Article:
Today's Paper

2G: Supreme Court will not interfere with adverse findings

J. Venkatesan

New Delhi: The Supreme Court on Friday declined to interfere with the Delhi High Court's adverse findings against the Telecommunication Ministry's decision to fix the September 25, 2007 cut-off date for allocation of 2G spectrum to new telecom operators though it was extended till October 1, 2007.

A Bench of Justices B. Sudershan Reddy and S.S. Nijjar disposed of the Centre's appeal against the judgment after Attorney-General G.E. Vahanvati submitted that S Tel's application for licence had not been rejected and that it would be considered as and when spectrum space was available.

The Bench in its brief order said: “We make it clear that the findings reached by the High Court are not interfered with in this particular case.”

A Division Bench of the High Court concurred with the single judge's decision that there was no “rationale” in the DoT's decision to advance the deadline from October 1, 2007 to September 25, 2007. The High Court criticised the department for its arbitrary decision. The appeal was directed against this judgment.

Earlier, counsel for S Tel said market conditions had changed ever since the company filed its applications for 16 circles. He said the respondent was agreeable to the government's stand that the applications had not been rejected and that they would be considered in due course as per the prevailing policy.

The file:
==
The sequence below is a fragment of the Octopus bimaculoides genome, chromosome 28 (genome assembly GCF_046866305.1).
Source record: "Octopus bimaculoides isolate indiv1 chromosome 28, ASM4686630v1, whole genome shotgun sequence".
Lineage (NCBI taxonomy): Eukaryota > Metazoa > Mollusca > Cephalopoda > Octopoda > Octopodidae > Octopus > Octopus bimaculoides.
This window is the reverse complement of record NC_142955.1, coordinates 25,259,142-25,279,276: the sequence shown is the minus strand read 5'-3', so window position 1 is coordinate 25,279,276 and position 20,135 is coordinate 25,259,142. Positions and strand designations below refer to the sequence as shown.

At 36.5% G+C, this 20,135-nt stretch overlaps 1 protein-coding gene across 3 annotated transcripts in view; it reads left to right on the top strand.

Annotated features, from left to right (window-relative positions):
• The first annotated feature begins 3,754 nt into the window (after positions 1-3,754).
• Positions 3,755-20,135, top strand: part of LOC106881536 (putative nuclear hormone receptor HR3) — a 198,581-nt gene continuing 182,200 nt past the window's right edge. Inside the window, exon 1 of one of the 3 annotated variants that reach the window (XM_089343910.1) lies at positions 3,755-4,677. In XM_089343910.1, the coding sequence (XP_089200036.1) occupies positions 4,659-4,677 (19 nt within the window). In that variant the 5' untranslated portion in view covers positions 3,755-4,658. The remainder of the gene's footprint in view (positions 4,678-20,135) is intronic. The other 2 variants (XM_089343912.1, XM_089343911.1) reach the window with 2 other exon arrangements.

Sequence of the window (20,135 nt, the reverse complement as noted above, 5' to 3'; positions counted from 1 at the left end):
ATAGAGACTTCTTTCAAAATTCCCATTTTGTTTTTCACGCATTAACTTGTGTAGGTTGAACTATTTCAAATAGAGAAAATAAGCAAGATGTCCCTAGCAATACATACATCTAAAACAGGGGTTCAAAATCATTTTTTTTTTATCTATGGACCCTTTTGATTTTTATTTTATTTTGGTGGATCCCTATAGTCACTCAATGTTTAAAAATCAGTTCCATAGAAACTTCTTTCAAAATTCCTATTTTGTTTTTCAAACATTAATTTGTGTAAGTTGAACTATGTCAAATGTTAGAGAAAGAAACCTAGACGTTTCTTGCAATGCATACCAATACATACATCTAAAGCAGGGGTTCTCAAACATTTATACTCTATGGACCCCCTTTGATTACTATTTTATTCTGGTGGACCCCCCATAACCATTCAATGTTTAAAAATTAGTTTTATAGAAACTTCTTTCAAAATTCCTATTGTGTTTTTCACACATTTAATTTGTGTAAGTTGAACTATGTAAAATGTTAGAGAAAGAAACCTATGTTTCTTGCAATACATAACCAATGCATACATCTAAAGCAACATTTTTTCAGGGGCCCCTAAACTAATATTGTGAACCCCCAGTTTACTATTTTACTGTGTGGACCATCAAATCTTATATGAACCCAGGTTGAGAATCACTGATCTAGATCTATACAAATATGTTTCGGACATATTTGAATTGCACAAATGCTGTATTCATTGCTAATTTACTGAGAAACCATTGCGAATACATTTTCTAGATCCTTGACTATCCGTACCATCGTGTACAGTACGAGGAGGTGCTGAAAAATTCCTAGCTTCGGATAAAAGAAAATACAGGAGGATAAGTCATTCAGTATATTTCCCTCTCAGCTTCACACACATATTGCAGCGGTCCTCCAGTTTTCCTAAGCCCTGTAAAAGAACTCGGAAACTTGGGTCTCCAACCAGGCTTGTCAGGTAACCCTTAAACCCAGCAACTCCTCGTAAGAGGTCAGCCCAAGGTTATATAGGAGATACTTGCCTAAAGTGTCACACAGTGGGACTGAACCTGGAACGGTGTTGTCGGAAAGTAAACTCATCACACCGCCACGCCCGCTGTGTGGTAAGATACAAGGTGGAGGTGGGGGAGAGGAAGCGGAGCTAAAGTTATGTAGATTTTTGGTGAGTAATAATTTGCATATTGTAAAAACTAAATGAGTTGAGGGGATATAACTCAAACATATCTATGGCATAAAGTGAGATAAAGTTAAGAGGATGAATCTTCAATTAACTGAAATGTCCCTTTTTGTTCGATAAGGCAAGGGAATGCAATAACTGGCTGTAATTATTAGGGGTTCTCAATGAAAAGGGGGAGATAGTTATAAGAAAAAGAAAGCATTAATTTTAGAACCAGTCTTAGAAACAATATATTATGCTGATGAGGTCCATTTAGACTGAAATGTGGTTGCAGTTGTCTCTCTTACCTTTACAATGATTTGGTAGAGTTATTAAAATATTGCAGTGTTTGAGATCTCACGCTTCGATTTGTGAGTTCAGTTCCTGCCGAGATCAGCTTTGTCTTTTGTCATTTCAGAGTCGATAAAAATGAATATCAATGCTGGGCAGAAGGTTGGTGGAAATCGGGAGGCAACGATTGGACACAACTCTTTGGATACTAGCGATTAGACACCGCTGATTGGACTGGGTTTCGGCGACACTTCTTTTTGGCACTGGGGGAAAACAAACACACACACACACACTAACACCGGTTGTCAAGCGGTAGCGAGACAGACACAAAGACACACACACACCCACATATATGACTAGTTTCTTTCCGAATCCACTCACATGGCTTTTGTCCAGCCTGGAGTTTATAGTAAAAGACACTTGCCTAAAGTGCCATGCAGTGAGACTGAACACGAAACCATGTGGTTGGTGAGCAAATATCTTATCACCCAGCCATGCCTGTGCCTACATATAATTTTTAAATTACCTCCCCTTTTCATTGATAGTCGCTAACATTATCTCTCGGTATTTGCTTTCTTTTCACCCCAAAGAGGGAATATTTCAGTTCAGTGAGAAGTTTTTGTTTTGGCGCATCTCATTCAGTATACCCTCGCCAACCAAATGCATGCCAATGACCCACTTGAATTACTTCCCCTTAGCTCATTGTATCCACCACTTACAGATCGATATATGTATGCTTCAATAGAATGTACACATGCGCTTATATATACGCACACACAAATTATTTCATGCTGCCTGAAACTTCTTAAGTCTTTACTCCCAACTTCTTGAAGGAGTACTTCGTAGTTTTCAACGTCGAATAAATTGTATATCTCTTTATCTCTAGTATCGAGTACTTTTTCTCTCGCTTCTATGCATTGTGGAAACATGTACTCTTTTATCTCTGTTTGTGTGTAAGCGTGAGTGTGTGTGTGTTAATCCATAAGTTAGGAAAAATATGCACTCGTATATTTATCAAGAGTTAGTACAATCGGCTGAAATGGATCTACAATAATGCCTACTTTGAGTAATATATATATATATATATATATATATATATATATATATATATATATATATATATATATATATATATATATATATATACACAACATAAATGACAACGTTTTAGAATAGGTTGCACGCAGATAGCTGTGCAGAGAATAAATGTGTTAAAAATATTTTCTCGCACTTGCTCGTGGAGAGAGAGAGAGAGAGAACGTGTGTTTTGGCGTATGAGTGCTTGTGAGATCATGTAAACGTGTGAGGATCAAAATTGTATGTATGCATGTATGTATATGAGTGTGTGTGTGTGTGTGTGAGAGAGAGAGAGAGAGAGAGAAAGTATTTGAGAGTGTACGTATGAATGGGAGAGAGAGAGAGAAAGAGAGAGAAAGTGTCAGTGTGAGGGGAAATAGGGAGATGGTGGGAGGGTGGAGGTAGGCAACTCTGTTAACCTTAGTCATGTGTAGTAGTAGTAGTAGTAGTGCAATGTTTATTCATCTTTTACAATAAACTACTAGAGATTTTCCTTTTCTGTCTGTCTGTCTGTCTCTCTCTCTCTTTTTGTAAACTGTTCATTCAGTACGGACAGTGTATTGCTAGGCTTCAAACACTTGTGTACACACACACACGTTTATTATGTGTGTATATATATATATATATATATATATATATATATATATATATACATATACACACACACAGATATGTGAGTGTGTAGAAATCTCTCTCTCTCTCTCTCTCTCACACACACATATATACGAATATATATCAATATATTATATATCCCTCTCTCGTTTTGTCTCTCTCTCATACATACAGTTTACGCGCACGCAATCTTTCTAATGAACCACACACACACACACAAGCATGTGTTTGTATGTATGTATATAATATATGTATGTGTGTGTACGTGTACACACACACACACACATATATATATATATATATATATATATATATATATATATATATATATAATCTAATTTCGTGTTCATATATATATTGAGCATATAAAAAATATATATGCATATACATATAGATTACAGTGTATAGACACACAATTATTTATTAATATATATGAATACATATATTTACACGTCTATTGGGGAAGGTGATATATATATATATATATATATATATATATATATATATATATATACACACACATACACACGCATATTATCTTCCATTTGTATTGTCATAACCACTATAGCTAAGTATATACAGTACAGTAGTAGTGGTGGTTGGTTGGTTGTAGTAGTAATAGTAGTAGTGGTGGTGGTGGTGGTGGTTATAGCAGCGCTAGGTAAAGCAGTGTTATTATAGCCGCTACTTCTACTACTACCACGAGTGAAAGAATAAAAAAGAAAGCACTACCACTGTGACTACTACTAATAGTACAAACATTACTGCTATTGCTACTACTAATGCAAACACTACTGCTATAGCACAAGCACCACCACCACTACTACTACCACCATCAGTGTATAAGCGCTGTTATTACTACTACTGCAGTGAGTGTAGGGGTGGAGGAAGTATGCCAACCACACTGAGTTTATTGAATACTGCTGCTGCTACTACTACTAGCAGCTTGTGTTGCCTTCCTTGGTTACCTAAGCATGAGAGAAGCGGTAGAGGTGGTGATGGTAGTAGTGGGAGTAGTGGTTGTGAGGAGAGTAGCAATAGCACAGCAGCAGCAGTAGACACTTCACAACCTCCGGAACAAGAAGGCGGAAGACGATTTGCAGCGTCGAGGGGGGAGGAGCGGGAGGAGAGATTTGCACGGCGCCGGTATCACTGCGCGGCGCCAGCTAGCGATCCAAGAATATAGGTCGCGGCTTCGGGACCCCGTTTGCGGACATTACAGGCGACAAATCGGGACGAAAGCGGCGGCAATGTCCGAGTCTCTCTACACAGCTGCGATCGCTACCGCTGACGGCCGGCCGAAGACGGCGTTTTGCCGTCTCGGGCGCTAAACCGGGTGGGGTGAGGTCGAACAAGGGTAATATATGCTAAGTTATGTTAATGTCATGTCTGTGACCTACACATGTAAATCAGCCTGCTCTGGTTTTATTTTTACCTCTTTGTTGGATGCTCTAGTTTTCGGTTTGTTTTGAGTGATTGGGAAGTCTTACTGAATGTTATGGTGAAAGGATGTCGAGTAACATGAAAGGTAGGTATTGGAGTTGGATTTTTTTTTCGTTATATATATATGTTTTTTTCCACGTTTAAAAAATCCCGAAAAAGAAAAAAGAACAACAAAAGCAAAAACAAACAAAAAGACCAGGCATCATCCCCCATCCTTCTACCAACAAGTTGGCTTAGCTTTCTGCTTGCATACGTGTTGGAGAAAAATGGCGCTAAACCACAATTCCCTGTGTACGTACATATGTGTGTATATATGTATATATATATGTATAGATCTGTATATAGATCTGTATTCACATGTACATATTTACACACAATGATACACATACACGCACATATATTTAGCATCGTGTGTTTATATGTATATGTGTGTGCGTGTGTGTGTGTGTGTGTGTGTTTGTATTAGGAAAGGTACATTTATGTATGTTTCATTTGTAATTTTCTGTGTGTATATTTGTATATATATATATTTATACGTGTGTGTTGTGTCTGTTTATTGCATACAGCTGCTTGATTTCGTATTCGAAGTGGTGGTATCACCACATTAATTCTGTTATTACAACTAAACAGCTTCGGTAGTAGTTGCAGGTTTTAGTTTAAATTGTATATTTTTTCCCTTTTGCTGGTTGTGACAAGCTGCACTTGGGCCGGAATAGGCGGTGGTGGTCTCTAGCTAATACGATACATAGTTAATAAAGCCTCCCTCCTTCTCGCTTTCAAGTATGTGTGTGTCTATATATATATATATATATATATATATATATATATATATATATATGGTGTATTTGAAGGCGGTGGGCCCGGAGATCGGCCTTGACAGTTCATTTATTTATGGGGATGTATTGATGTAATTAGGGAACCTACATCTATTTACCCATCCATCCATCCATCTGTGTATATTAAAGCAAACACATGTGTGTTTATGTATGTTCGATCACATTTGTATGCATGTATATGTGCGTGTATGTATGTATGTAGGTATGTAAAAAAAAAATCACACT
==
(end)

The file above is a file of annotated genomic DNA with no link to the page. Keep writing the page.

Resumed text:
However, Janata Party president Subramanian Swamy, who intervened in the matter, opposed the Centre's plea for disposing of the SLP filed by it in view of the understanding reached between the Ministry and S.Tel. He alleged that the High Court findings were crucial to pursuing the case further as it involved a Rs. 60,000-crore scam. He said he had written to the Prime Minister Manmohan Singh seeking sanction for prosecution of Communications Minister A. Raja but so far no reply was received. The Central Bureau of Investigation and the Central Vigilance Commission were also probing the allegations over spectrum allocation.

The Supreme Court Bench, while agreeing with Dr. Swamy that it should not interfere with the High Court's findings, also accepted the written apology tendered by S Tel after it was pulled up for exchanging correspondence with the Centre on the allocation when the matter was pending in the court.